India To Vaccinate 300,000 Children After Polio Strain In Sewage

June 16, 2016 – India plans to urgently immunize around 300,000 children against the crippling polio virus after a strain of the highly contagious disease was detected in sewage in the southern city of Hyderabad, the ministry of health said on Wednesday.

India was declared polio free by the World Health Organization in March 2014 after an almost two-decade long, multi-million dollar effort – lauded as one of the country’s biggest public health achievements in recent times.

A health ministry statement confirmed media reports that a strain of the virus was discovered in a sewage sample taken near Hyderabad’s Secunderabad railway station, but said that no children in area were found to be affected.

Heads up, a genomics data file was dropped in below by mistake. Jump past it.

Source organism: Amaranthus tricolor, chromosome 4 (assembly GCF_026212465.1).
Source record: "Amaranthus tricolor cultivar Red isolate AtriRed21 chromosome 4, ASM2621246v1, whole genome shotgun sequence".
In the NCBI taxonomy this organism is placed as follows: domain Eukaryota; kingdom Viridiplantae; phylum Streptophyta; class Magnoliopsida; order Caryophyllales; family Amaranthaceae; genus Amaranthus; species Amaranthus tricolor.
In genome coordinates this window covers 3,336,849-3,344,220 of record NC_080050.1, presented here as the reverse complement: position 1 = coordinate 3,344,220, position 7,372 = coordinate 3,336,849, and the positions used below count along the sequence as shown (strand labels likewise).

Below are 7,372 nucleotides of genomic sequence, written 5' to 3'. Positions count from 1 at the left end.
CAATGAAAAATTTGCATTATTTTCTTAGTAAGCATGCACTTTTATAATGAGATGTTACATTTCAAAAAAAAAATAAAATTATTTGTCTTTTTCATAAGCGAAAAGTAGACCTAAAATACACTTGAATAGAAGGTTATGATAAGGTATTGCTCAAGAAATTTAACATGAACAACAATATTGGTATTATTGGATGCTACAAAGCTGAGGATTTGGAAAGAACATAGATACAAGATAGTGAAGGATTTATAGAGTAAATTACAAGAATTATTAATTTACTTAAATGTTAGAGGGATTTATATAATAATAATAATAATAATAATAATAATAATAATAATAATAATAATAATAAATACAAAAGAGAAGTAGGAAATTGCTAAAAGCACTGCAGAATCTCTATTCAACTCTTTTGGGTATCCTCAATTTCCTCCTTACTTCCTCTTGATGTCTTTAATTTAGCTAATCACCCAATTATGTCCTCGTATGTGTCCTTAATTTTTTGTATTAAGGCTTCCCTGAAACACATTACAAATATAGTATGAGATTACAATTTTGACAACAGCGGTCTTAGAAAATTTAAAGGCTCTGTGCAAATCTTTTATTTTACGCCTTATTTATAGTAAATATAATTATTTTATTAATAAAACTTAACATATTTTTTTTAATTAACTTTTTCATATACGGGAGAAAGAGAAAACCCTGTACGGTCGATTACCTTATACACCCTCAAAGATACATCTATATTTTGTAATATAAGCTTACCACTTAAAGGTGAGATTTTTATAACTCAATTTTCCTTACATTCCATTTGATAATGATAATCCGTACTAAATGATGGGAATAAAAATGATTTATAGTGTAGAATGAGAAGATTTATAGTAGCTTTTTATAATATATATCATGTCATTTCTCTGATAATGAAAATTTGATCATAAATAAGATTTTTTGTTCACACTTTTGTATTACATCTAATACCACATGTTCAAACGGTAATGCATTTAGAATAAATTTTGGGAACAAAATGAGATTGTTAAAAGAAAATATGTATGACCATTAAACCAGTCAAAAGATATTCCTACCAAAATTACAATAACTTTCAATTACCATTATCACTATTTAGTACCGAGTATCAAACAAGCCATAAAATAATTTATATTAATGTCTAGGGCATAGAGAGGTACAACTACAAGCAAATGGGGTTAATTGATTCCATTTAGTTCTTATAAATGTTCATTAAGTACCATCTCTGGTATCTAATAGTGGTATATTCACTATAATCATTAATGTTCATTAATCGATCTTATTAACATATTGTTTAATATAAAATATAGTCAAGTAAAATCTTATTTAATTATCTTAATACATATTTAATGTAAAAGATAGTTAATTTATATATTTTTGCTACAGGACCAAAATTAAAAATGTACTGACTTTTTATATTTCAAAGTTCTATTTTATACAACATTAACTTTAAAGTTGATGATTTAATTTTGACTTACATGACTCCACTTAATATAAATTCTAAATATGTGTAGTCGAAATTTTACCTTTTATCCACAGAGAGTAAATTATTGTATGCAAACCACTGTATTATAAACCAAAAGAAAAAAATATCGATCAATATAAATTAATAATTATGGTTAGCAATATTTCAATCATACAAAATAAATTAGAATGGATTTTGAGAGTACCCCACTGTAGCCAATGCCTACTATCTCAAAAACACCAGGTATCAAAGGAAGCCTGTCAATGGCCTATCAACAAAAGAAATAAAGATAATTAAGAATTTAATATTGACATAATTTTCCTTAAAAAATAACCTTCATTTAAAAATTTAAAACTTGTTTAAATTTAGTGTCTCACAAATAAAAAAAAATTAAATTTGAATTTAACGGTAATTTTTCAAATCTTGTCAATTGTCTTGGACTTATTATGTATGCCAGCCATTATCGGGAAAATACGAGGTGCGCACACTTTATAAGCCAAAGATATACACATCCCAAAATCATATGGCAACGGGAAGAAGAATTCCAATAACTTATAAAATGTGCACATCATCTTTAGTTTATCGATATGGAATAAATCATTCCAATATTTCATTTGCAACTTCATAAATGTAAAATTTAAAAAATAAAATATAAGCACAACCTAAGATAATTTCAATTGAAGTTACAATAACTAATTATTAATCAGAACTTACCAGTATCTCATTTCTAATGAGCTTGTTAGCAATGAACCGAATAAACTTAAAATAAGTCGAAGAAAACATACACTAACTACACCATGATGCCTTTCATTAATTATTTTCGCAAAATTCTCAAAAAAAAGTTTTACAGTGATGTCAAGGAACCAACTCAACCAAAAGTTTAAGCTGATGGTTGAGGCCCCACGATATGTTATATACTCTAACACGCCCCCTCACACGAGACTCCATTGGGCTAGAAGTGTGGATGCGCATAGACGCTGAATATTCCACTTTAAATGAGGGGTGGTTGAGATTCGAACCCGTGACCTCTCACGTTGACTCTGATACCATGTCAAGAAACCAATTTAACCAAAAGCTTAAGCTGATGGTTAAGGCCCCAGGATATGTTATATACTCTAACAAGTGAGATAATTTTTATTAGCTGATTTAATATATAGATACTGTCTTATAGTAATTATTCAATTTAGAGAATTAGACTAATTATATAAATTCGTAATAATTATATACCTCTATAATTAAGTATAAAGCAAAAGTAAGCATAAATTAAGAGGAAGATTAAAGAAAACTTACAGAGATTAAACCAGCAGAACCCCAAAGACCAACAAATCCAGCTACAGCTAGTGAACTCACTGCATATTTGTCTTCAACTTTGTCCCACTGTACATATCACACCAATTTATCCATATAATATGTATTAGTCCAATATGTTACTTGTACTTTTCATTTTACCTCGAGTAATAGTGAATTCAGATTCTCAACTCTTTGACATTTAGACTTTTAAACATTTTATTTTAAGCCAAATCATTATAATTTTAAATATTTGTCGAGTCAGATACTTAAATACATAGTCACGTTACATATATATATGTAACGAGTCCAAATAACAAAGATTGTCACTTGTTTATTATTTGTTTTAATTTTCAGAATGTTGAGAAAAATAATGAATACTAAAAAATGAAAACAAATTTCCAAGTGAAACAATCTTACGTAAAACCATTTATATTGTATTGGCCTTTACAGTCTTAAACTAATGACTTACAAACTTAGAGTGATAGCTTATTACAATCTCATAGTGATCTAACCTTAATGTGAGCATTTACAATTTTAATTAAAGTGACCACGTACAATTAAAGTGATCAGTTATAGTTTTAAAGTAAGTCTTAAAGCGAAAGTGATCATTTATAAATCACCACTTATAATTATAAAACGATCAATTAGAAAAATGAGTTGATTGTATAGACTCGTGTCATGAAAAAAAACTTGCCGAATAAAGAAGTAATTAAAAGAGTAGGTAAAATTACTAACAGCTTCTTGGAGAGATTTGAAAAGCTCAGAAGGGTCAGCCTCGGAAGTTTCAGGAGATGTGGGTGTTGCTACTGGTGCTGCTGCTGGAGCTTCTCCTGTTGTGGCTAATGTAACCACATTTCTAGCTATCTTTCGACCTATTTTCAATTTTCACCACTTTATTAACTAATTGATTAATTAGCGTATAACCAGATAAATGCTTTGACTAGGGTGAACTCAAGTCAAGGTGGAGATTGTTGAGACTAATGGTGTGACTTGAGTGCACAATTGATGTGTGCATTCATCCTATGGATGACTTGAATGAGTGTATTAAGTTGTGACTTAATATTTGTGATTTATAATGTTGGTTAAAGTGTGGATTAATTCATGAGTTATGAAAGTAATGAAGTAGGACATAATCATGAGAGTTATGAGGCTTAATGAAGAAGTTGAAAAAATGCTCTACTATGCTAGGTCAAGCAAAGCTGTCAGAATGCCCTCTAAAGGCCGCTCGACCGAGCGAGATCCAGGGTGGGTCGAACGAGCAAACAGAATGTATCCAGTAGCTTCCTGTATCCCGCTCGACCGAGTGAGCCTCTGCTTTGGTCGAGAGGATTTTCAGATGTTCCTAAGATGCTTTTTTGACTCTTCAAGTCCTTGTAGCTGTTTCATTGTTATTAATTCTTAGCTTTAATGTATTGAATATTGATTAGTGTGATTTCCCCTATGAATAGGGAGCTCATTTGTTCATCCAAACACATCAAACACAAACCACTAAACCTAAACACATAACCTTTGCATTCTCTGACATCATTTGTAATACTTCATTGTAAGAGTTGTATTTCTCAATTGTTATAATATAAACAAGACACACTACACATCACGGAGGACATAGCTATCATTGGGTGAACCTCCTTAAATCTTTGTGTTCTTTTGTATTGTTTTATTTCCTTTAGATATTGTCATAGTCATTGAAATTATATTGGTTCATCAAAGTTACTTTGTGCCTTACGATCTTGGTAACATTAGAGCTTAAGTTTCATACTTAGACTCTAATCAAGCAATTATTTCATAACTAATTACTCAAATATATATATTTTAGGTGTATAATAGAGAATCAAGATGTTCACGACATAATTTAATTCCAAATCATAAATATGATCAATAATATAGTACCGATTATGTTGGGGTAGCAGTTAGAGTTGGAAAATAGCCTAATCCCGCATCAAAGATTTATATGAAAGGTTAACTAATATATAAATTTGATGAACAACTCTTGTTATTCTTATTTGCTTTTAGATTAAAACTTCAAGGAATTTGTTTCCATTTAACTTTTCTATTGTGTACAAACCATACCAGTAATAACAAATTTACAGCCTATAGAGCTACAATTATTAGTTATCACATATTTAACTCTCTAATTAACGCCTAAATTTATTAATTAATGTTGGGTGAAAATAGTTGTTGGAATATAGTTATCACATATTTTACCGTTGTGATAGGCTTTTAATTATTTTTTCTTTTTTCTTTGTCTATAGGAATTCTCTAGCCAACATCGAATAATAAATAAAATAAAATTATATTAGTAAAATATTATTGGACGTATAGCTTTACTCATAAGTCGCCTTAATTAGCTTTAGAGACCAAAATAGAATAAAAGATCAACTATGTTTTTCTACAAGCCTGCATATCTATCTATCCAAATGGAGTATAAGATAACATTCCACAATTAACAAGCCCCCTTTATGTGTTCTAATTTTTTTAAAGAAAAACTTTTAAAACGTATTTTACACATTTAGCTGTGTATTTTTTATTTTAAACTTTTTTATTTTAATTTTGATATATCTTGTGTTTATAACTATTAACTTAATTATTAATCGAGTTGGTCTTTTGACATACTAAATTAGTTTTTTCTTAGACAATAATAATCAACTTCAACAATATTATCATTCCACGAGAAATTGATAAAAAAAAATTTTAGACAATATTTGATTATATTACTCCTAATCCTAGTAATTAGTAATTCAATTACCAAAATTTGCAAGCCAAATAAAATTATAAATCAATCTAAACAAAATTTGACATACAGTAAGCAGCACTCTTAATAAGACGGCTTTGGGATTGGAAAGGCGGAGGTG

“India continues to be polio free as the country has eradicated wild polio virus and the last case was seen on 13th January, 2011, and it is more than five years that no wild polio virus has been detected,” the health ministry said.

The statement said a recent survey of the area found 94 percent of children had received at least three doses of the oral polio vaccine and therefore transmission was unlikely.

However “as a precautionary measure” a special immunization drive would be held from June 20 in the high-risk districts of Hyderabad and Rangareddy, targeting around 300,000 children between the ages of six weeks and three years, it said.

Vaccination booths will be set up, the ministry said, and parents encouraged to get their children injected with the Inactivated Polio Vaccine which will provide additional protection against all types of polio.

Afghanistan and Pakistan are the only countries left in the world where the virus remains endemic.


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